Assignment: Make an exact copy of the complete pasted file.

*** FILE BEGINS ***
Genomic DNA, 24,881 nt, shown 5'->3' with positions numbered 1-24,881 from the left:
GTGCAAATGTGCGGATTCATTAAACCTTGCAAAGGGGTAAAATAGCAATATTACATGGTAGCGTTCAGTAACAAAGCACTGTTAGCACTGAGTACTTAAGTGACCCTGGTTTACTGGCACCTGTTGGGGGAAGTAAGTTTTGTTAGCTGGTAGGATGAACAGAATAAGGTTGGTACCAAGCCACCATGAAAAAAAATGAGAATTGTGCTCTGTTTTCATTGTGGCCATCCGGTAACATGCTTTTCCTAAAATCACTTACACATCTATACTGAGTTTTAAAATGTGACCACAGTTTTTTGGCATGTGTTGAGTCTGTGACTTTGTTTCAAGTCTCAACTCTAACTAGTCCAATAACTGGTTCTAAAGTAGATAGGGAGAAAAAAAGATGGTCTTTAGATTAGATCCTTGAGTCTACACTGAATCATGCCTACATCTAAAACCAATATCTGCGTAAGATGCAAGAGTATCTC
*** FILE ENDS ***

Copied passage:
Genomic DNA, 24,881 nt, shown 5'->3' with positions numbered 1-24,881 from the left:
GTGCAAATGTGCGGATTCATTAAACCTTGCAAAGGGGTAAAATAGCAATATTACATGGTAGCGTTCAGTAACAAAGCACTGTTAGCACTGAGTACTTAAGTGACCCTGGTTTACTGGCACCTGTTGGGGGAAGTAAGTTTTGTTAGCTGGTAGGATGAACAGAATAAGGTTGGTACCAAGCCACCATGAAAAAAAATGAGAATTGTGCTCTGTTTTCATTGTGGCCATCCGGTAACATGCTTTTCCTAAAATCACTTACACATCTATACTGAGTTTTAAAATGTGACCACAGTTTTTTGGCATGTGTTGAGTCTGTGACTTTGTTTCAAGTCTCAACTCTAACTAGTCCAATAACTGGTTCTAAAGTAGATAGGGAGAAAAAAAGATGGTCTTTAGATTAGATCCTTGAGTCTACACTGAATCATGCCTACATCTAAAACCAATATCTGCGTAAGATGCAAGAGTATCTC